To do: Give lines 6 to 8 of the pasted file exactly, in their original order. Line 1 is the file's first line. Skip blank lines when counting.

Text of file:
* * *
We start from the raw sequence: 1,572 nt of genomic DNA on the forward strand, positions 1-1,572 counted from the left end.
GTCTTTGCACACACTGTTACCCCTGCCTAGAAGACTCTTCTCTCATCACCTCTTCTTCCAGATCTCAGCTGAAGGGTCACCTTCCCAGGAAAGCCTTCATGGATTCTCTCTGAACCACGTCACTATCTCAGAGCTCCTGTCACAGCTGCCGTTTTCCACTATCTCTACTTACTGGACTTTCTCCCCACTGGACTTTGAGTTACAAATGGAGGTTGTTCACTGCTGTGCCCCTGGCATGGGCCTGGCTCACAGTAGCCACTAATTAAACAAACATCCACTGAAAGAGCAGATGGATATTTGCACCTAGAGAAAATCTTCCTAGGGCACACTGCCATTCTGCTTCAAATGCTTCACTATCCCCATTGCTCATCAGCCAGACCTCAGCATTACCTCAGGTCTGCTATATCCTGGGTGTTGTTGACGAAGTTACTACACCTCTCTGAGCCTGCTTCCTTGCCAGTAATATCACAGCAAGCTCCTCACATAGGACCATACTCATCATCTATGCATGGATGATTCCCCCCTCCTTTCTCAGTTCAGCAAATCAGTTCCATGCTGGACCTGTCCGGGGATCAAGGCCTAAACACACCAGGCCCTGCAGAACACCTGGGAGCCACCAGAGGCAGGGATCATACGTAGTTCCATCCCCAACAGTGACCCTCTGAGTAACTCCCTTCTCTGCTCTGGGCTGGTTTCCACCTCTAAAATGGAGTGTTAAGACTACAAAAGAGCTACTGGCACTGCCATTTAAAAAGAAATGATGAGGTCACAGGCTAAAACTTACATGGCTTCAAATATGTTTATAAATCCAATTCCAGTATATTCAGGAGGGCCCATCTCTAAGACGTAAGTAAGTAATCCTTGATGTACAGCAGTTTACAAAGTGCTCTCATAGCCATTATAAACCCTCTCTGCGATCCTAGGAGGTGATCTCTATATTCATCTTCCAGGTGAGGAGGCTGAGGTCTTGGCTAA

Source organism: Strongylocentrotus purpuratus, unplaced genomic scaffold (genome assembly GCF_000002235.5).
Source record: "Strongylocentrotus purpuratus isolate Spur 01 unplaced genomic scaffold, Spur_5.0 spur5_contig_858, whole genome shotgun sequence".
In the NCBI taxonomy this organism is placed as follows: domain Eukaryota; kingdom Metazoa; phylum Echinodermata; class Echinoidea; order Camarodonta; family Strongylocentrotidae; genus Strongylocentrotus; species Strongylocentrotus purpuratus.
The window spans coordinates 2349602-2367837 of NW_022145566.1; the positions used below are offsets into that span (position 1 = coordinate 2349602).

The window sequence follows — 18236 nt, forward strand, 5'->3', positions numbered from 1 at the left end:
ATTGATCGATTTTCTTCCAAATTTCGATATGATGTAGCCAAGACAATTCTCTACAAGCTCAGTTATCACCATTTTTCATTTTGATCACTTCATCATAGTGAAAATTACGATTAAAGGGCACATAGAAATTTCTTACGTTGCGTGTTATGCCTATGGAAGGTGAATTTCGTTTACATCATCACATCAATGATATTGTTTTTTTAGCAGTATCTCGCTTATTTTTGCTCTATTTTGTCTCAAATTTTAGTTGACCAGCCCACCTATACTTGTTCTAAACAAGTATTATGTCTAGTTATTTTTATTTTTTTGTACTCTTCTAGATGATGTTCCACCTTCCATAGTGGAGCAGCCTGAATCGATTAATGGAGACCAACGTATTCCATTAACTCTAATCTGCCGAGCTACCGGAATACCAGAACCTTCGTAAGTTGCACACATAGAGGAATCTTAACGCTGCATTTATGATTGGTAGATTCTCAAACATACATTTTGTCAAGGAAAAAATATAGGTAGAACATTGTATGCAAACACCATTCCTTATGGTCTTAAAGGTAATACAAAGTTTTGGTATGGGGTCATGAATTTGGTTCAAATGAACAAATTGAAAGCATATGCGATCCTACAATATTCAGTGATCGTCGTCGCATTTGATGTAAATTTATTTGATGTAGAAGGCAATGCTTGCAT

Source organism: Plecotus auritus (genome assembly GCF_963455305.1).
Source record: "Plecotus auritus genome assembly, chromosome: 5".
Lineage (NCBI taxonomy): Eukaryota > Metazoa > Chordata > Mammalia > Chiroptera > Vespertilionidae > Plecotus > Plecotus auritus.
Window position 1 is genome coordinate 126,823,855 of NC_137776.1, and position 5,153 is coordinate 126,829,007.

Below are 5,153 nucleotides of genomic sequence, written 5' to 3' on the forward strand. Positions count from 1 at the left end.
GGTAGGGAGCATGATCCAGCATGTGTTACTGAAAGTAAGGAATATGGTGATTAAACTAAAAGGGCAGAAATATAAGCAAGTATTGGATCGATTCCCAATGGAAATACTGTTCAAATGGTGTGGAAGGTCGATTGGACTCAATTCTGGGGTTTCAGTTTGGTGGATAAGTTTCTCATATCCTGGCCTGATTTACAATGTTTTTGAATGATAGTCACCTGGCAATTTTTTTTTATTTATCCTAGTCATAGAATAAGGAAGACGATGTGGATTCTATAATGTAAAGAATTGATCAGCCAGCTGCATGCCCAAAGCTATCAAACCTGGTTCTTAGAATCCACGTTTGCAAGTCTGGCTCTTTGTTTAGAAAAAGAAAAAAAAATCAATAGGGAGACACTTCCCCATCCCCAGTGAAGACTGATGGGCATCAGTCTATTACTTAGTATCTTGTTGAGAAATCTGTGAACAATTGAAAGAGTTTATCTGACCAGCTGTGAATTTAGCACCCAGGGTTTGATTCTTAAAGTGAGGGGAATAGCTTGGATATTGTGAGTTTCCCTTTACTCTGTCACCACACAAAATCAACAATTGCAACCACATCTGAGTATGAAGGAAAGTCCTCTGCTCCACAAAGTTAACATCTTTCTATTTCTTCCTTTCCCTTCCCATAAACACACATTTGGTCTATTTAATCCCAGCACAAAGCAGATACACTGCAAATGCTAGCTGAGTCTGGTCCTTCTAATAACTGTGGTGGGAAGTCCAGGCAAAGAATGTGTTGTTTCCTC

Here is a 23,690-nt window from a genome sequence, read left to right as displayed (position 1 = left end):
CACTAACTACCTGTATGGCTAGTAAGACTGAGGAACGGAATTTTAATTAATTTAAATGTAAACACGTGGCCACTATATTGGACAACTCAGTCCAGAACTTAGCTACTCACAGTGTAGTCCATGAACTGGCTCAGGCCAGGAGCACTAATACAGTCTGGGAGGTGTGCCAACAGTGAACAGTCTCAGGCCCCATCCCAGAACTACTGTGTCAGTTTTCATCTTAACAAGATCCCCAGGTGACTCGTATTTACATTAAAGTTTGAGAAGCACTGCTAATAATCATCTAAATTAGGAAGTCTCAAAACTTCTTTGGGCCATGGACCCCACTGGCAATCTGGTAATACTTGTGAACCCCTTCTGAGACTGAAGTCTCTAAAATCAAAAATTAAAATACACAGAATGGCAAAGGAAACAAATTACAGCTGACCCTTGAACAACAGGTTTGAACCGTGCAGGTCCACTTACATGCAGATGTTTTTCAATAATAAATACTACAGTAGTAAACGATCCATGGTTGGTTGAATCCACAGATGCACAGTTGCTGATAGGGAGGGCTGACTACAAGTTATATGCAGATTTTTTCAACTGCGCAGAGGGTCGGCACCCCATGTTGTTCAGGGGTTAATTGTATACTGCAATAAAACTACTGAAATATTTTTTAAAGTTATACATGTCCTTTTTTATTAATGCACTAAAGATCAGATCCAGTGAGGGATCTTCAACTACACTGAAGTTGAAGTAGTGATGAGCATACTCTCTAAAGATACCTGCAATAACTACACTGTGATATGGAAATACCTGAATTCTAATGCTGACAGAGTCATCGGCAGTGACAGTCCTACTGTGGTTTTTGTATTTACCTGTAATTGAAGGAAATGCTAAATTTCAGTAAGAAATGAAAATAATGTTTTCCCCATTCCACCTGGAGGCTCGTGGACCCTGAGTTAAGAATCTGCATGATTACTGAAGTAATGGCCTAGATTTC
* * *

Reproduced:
The window spans coordinates 2349602-2367837 of NW_022145566.1; the positions used below are offsets into that span (position 1 = coordinate 2349602).

The window sequence follows — 18236 nt, forward strand, 5'->3', positions numbered from 1 at the left end:
ATTGATCGATTTTCTTCCAAATTTCGATATGATGTAGCCAAGACAATTCTCTACAAGCTCAGTTATCACCATTTTTCATTTTGATCACTTCATCATAGTGAAAATTACGATTAAAGGGCACATAGAAATTTCTTACGTTGCGTGTTATGCCTATGGAAGGTGAATTTCGTTTACATCATCACATCAATGATATTGTTTTTTTAGCAGTATCTCGCTTATTTTTGCTCTATTTTGTCTCAAATTTTAGTTGACCAGCCCACCTATACTTGTTCTAAACAAGTATTATGTCTAGTTATTTTTATTTTTTTGTACTCTTCTAGATGATGTTCCACCTTCCATAGTGGAGCAGCCTGAATCGATTAATGGAGACCAACGTATTCCATTAACTCTAATCTGCCGAGCTACCGGAATACCAGAACCTTCGTAAGTTGCACACATAGAGGAATCTTAACGCTGCATTTATGATTGGTAGATTCTCAAACATACATTTTGTCAAGGAAAAAATATAGGTAGAACATTGTATGCAAACACCATTCCTTATGGTCTTAAAGGTAATACAAAGTTTTGGTATGGGGTCATGAATTTGGTTCAAATGAACAAATTGAAAGCATATGCGATCCTACAATATTCAGTGATCGTCGTCGCATTTGATGTAAATTTATTTGATGTAGAAGGCAATGCTTGCAT